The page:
The virtue of the camera is not the power it has to transform the photographer into an artist, but the impulse it gives him to keep on looking.
...The editors of (i)Life(i) rejected Kerész'a photographs when he arrived in the United States in 1937 because, they said, his images 'spoke too much'; they made us reflect, suggested a meaning — a different meaning from the literal one. Ultimately, Photography is subversive not when it frightens, repels, or even stigmatizes, but when it is (i)pensive(i), when it thinks.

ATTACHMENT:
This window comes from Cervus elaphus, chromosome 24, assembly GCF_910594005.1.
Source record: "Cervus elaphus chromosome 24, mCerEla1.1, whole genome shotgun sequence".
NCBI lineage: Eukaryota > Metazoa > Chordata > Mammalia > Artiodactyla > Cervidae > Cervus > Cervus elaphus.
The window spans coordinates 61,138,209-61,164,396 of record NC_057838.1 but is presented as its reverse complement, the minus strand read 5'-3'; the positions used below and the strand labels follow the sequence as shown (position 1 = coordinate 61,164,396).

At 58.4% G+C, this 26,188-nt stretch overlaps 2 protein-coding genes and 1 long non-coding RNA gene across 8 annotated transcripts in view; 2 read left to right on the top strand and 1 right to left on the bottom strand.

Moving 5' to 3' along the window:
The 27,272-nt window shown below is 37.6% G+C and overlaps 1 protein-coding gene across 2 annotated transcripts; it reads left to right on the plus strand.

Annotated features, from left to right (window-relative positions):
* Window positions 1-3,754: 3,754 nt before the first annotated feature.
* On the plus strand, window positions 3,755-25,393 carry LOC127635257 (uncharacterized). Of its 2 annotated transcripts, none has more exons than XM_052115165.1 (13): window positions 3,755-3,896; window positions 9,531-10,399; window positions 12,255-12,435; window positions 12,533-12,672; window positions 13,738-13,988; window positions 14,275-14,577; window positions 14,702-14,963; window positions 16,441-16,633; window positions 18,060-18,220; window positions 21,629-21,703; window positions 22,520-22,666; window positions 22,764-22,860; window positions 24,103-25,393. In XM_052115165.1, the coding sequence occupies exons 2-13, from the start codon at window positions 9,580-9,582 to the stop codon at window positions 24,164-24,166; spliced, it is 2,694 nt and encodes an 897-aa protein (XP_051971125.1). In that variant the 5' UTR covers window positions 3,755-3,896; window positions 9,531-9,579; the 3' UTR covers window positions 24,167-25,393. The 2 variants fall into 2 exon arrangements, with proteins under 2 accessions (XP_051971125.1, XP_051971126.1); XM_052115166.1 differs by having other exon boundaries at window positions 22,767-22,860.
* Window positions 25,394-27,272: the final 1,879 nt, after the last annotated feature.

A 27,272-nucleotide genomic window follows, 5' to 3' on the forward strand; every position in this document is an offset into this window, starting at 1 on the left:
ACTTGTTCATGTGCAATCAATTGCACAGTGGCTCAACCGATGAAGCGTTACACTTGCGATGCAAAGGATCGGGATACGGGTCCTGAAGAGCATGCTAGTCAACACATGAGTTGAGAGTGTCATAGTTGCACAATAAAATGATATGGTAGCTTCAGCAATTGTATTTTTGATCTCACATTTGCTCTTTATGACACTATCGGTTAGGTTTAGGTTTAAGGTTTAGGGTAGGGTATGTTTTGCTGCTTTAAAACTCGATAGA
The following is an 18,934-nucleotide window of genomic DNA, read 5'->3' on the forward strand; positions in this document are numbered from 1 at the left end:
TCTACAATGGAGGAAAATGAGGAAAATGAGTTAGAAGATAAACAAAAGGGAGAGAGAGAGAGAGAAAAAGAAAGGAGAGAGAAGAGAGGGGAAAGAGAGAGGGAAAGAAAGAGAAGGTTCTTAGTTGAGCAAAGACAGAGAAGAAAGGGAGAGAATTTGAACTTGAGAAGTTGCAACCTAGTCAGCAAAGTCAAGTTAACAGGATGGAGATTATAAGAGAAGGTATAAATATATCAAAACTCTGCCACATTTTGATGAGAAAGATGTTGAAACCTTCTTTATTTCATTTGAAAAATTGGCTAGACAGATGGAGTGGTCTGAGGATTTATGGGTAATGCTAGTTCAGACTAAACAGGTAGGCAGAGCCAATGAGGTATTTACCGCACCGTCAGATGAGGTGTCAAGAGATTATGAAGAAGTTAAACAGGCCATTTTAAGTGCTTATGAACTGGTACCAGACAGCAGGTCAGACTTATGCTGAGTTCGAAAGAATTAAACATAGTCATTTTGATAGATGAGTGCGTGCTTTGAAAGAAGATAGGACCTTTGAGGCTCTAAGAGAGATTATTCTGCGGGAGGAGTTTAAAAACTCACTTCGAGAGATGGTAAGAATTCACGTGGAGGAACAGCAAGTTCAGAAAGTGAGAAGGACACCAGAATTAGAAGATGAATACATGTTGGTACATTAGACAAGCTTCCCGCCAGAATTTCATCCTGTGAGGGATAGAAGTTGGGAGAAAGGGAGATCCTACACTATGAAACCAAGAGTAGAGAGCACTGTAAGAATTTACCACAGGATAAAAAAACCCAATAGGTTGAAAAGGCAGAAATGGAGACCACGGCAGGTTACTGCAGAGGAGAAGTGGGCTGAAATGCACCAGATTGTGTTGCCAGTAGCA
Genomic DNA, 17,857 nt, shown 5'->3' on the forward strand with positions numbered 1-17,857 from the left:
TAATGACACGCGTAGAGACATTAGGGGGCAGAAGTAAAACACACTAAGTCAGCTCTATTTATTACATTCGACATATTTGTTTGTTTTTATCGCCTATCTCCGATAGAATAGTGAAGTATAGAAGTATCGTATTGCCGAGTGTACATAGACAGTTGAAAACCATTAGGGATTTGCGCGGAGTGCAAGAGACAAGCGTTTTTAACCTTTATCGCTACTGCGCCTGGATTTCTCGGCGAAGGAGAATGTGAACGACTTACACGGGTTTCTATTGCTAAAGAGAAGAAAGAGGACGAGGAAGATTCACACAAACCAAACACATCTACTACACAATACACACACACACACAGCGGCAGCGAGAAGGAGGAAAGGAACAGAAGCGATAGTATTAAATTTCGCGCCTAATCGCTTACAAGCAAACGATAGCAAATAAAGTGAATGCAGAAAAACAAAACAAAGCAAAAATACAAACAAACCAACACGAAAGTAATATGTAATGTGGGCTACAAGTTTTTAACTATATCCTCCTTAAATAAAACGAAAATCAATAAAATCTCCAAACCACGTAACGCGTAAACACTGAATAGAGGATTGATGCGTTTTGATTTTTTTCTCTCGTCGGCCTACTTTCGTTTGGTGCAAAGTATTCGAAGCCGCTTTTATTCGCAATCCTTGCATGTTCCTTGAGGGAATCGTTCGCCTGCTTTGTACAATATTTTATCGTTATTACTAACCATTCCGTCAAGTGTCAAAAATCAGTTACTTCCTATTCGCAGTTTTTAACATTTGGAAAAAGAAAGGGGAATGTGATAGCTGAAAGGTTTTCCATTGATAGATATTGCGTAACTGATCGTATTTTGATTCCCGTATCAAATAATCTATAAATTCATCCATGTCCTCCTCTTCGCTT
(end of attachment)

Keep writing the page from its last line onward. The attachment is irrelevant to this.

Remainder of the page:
Hence the detail which interests me is not, or at least is not strictly intentional, and probably must not be so; it occurs in the field of the photographed thing like a supplement that is at once inevitable and delightful; it does not necessarily attest to the photographer's art; it says only that the photographer was there, or else, still more simply, that he could not (i)not(i) photograph the partial object at the same time as the total object (how could Kerész have 'separated' the dirt road from the violinist walking on it?). The Photographer's 'second sight' does not consist in 'seeing' but in being there. And above all, imitating Orpheus, he must not turn back to look at what he is leading — what hi is giving to me!